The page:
Want less small talk and more real talk? Show up naked, and equipped with vast reserves of empathy. This is the art of conversation, says Ruby Warrington …
For the majority of my adult life, preparing for a “deep and meaningful” conversation with somebody meant stopping off en route for a bottle of wine. As if to go into the more shadowy, less well-trodden, and perhaps more vulnerable parts of our experience, some kind of anesthetic would be required. An “invisibility cloak” to keep the demons at bay, even as we sought to befriend and integrate them.
But putting on a mask and dressing up in bluster and bravado is not the best way to make friends. It’s better to show up naked.
Naked of expectation. Naked of judgement. Open to the possibilities. Armed only with our trust in own truths, and equipped with deep reserves of empathy.
These are the kinds of conversations Michael Ventura wanted to spark when he created Questions & Empathy, a 50-card deck designed to help move us swiftly beyond the small talk and dive right into the real talk. What can also feel like the scary, naked talk—and which is the talk we all secretly want to be having. All the time. No hiding, and no numbing.
Also the kinds of conversation we don’t get too much practice at. Which is why we themed our next Club SÖDA NYC event The Art of Conversation, and invited Michael along to curate a special evening of deep connection and REAL TALK.
You can discover more and sign up HERE, and read on for more about communication and the application of empathy …
RUBY WARRINGTON: How would you define “the art of conversation”?
MICHAEL VENTURA: All art forms, when at their best, come from a place of intuition and knowing. Conversation is no different. When we take the time to slow down our inner monologue, often confronting and attempting to subdue our ego in the process, we can get to a place where our true and authentic self begins to take charge. When in this state, conversation happens naturally. There’s a balance of listening and speaking. We connect. We see each other’s essential nature and there, in that moment, is where deep, meaningful connection is born.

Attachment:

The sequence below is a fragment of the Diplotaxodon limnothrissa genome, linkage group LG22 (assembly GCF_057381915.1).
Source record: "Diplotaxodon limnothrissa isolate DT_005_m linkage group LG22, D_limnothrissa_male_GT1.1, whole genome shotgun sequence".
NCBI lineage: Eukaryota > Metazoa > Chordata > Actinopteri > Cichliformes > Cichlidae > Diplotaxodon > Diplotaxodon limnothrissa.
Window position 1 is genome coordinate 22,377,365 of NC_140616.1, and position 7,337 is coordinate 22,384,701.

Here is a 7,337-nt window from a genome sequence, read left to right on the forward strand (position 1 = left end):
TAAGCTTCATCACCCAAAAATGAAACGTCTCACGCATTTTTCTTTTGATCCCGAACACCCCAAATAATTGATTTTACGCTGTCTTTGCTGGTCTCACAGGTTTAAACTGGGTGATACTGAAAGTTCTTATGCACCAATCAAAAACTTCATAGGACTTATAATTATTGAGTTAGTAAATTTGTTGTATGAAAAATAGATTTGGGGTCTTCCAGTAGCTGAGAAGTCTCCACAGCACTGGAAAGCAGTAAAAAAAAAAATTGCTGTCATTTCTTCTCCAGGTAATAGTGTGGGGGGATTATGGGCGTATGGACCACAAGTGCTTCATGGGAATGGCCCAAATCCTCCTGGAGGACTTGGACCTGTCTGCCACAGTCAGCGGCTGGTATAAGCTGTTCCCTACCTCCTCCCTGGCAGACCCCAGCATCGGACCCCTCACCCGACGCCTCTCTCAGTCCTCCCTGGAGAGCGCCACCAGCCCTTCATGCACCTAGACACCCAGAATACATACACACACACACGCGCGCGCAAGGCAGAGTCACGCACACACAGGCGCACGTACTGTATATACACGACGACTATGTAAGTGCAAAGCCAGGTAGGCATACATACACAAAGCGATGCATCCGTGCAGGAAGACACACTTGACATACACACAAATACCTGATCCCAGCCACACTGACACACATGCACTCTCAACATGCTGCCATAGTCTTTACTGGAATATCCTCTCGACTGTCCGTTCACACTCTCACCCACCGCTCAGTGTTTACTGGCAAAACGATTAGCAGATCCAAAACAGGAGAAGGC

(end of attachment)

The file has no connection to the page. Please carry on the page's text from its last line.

RW: What was the particular situation or realization that made you want to dive deeper into this subject?
MV: For the past several years I have studied the idea of empathy, and more specifically, the application of empathy as a means to build rich understanding that can be used with intention. In this exploration, it became clear that there wasn’t a “process” or “framework” that was readily available. Very few of us receive a formal education in empathy. As a result, the ability of an individual to be empathic varies widely. I wanted to try and change this—creating tools and lessons that would ultimately help more of us build a comfort with this critical behavior.
RW: Why must we “apply” empathy in our interactions with others? Are we forgetting how to be empathetic? Why?
MV: I think about empathy like a muscle. If we don’t use it regularly, it can atrophy. It can become harder and harder for people to truly step outside of themselves and connect with another person if they don’t put in the work. I believe we are all born with the ability to be empathic, it’s just that some of us don’t work that “muscle” enough.
RW: What was your process for creating the “Questions & Empathy” card deck? What is the theory behind them?
MV: My colleagues (at my company Sub Rosa) and I began to develop Q&E by starting with the creation of 7 key “empathic archetypes.” Think of these like the major arcana in tarot. We wanted to identify certain forms that empathy takes and the behaviors associated with them. The cards utilize these archetypes—providing different empathic perspectives you can “try on” and work with. Unlike other personality tests (e.g. Meyers-Briggs), I believe each of us actually embodies all 7 of the archetypes—just not in equal measure. The point of the cards is to help you identify your strengths and weaknesses, and then work with the questions in the deck to ultimately “limber up,” giving you more dexterity and comfort with each one.
RW: What are some of the different ways the cards can be used—and how do you use them in your own life?
MV: There are lots of ways I use the cards. In workshop settings, we utilize the cards to help participants discover what archetypes they identify with the most / least and then work collaboratively with each other to improve their empathic skills. On a more informal basis, I’ve heard of people using them at dinner parties or as a more contemplative alternative to games like Cards Against Humanity.
Personally, one of the ways I think you can get the most out of them is to create what we call an “empathy journal.” On the first day, you’ll define empathy in the journal—describing your personal take on the topic and how skilled you believe yourself to be. You’ll then ask yourself a question each day, ultimately progressing through all 49 cards in the deck. On the 50th day, we ask that you reflect back on the process and re-define empathy from this newfound perspective. It’s a powerful exercise that can expand and empower you to be more comfortable with this valuable behavior.
RW: How have you seen people transform using the cards—over the course of an evening, or in the wider context of their lives?
MV: At the end of the day, the world needs empathy now more than ever. These cards aren’t a silver bullet, but they are a great start to the process. Using them brings new awareness to our empathic gifts and will undoubtedly aid you in not only understanding others better, but perhaps more importantly, understanding your truest self.
Michael Ventura has designed special exercises for you to practice the Art of Conversation at our next Club SÖDA NYC event. Monday November 13 2017, The William Vale, 7.30pm. Info + sign-up HERE. The Questions & Empathy card deck will be available for purchase on the night.